• “I’m for Vivian Stiver to be on the board.” Nancy Graff said. “I think she’s fair minded.”
• Chelsea Foster of Anchorage of Anchorage said she is very biased.
• George Pearce of Kenai said marijuana is a new revenue source and he opposes Stiver.
“She’s been a critic of marijuana businesses. She’d be a poor representative on the board,” Pearce said. “She would take us backwards. Her views have not changed. We don’t need a prohibitionist.”
• Jim Ostlind who worked with Stiver on the marijuana referendums and Safe Neighborhoods Fairbanks voiced his support for Stiver. He said it was “nuts” to think that her lack of experience in the marijuana industry should disqualify her from this board position.
— Kevin Baird
Alaskans are calling in to the House Labor and Commerce Committee to testify concerning Vivian Stivers appointment to the Marijuana Control Board.
Those who have called in to support Stiver see it as a benefit to have a different point of view on the board in a “public member.”
Many who are opposing her appointment do not trust her. Stiver’s history as a prohibitionist in Fairbanks has not been forgotten.
It seems the testimonies for and against Stiver are split evenly at this point.
— Kevin Baird
Marijuana Control Board appointee Vivian Stiver says her past involvement working with a referendum against legal marijuana businesses in Fairbanks will not affect her work on the board.
“I have personal views, I do, and they get set aside.” Stiver said. “I don’t think I’ll have any problem representing business fairly.”
Stiver is undergoing a confirmation hearing in the House Labor and Commerce Committee right now.
Brandon Emmett, a former board member who is still involved in the marijuana industry in Fairbanks testified to the committee, saying she should not be appointed to the board.
Emmett listed a number of reasons why he believes Stiver should not be appointed to the board, including her involvement on the Keep Neighborhoods Safe Fairbanks group that worked to rid Fairbanks of the legal marijuana industry in 2017, her previous record of spreading misinformation in Fairbanks, and also because of her inconsistencies in public statements.
Rep. Sara Hannan, D-Juneau, had asked Stiver if she would work to overturn the on-site marijuana consumption regulations that have been recently delivered to Lt. Gov. Kevin Meyer.
Stiver said, “It’s a done deal there’s nothing for me to support or not support.”
Hannan pressed her and got a similar response.
But when Emmett testified he quoted from a news article in which Stiver had said she would work to overturn on-site consumption regulations.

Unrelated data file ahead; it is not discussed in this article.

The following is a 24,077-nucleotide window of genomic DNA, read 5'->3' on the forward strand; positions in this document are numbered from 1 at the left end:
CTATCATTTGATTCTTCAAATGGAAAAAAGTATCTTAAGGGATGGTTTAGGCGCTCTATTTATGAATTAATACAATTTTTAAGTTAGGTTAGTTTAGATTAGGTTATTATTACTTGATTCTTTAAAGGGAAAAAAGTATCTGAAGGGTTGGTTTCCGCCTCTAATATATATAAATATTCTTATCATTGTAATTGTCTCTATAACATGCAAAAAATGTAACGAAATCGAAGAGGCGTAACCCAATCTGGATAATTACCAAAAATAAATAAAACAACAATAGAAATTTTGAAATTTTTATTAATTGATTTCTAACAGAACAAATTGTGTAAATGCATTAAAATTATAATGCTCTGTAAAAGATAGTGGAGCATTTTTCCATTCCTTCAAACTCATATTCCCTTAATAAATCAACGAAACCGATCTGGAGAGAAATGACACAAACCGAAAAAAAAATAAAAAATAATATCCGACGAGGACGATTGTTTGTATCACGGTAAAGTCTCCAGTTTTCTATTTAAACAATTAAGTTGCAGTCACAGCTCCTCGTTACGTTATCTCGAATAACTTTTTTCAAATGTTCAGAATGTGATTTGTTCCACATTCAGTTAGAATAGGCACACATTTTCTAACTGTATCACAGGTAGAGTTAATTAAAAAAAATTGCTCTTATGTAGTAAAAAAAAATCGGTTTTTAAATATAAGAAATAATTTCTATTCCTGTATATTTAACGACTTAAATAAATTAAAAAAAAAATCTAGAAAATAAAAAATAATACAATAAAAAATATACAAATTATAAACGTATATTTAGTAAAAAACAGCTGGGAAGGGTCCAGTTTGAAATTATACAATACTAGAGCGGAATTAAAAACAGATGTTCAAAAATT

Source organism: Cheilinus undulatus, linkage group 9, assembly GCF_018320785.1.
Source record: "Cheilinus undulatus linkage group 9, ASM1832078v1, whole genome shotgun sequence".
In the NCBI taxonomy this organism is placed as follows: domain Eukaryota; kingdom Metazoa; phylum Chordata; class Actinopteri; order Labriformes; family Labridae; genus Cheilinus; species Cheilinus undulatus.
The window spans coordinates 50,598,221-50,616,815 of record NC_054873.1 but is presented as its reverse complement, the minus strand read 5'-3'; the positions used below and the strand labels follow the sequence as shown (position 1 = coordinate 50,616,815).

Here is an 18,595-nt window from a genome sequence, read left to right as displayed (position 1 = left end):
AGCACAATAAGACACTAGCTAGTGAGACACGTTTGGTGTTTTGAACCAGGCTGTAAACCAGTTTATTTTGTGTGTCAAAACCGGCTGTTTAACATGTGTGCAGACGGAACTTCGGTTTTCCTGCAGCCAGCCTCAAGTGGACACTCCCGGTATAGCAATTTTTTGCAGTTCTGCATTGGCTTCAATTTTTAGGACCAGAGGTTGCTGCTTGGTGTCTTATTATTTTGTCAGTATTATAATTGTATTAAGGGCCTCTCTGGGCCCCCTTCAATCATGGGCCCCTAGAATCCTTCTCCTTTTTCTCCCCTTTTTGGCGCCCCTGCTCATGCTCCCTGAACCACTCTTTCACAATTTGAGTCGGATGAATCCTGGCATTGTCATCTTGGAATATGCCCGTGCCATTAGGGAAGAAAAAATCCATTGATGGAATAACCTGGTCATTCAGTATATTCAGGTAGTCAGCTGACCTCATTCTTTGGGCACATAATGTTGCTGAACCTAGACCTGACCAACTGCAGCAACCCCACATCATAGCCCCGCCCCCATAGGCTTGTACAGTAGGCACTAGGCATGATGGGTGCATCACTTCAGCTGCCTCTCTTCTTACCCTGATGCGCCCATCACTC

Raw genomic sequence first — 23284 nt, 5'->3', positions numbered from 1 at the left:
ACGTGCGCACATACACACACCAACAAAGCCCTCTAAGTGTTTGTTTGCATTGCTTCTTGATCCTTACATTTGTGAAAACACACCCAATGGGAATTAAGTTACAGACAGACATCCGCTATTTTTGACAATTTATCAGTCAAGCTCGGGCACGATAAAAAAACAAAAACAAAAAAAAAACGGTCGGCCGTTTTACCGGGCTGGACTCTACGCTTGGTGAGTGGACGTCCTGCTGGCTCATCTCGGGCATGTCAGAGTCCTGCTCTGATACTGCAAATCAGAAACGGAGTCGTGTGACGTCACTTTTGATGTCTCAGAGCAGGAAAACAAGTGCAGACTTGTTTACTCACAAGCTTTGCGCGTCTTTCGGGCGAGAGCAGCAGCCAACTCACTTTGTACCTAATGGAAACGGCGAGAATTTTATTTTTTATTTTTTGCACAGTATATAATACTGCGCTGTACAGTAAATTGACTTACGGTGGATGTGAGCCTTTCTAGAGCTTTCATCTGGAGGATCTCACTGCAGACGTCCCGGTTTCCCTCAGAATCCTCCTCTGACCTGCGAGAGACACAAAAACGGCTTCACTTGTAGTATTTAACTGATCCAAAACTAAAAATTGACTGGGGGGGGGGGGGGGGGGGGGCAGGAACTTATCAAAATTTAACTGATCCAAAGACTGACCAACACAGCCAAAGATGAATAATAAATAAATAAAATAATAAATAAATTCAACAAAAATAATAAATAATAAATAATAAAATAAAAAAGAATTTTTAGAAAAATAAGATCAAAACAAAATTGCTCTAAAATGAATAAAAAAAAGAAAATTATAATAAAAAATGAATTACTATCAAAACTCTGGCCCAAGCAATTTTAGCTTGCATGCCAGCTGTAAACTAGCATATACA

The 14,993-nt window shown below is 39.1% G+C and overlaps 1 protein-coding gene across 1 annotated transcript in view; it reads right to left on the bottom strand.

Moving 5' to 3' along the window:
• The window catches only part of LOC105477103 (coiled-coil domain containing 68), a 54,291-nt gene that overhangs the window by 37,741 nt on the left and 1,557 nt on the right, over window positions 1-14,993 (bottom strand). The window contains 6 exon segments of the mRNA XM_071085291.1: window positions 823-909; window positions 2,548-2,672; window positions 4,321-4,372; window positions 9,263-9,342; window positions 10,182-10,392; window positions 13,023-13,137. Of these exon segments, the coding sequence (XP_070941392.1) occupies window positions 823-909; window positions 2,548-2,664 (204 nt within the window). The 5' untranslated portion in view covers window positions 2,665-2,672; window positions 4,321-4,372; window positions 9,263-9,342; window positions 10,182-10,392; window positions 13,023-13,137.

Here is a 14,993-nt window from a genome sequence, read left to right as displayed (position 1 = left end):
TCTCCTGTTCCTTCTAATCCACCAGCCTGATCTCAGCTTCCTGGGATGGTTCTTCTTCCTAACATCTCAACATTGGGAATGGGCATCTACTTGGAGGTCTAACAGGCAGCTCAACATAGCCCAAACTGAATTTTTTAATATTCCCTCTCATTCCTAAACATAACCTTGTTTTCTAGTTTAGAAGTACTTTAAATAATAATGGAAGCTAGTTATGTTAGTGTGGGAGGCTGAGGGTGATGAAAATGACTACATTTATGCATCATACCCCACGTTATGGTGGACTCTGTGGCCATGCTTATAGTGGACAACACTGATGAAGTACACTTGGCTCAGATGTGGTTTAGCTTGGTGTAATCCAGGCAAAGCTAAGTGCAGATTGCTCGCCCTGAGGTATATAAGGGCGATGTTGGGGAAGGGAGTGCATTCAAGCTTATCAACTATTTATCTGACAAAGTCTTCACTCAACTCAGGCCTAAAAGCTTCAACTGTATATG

The owner of Juneau’s Fireweed Factory asked the committee not to appoint her to the board, because her “known hostility” toward the industry.
— Kevin Baird
Lieutenant Governor Kevin Meyer is speaking at the Native Issues Forum at the Elizabeth Peratrovich Hall.
He notes the resolution just passed by the Senate that honors five Tlingit code talkers. These Tlingit code talkers that were recognized helped with WWII efforts.
“I’m just really glad we’re finally able to recognize these five individuals for the service they provided our country,” Meyer says.
He says he’s recently talked to Gov. Mike Dunleavy and they are going to fly the flags at half mast for the next five days to honor these men. He’s asking any veterans in the hall to stand up to honor them, as well.
“My main responsibility is elections. My goal as the Lt. Gov., and it’s interesting, every state is a little different. … Here in Alaska we basically said we don’t need both functions so they combined Secretary of State with Lt. Gov. My goal is to make sure all elections are done fairly and honestly,” Meyer says. He says people will want to know votes are counted fairly and accurately and that they are doing an audit to make sure there are no loopholes.
Greater access to ballots is one of the things he notes is important to him. He says they offer language assistance in 15 Alaska Native languages for elections and the goal is to expand it even more.
“The other thing that we’re in the process of doing is changing out our voting equipment,” he says. Some of the equipment has been around since the 90s, so he says they are replacing some of those and working on making it easier to vote absentee.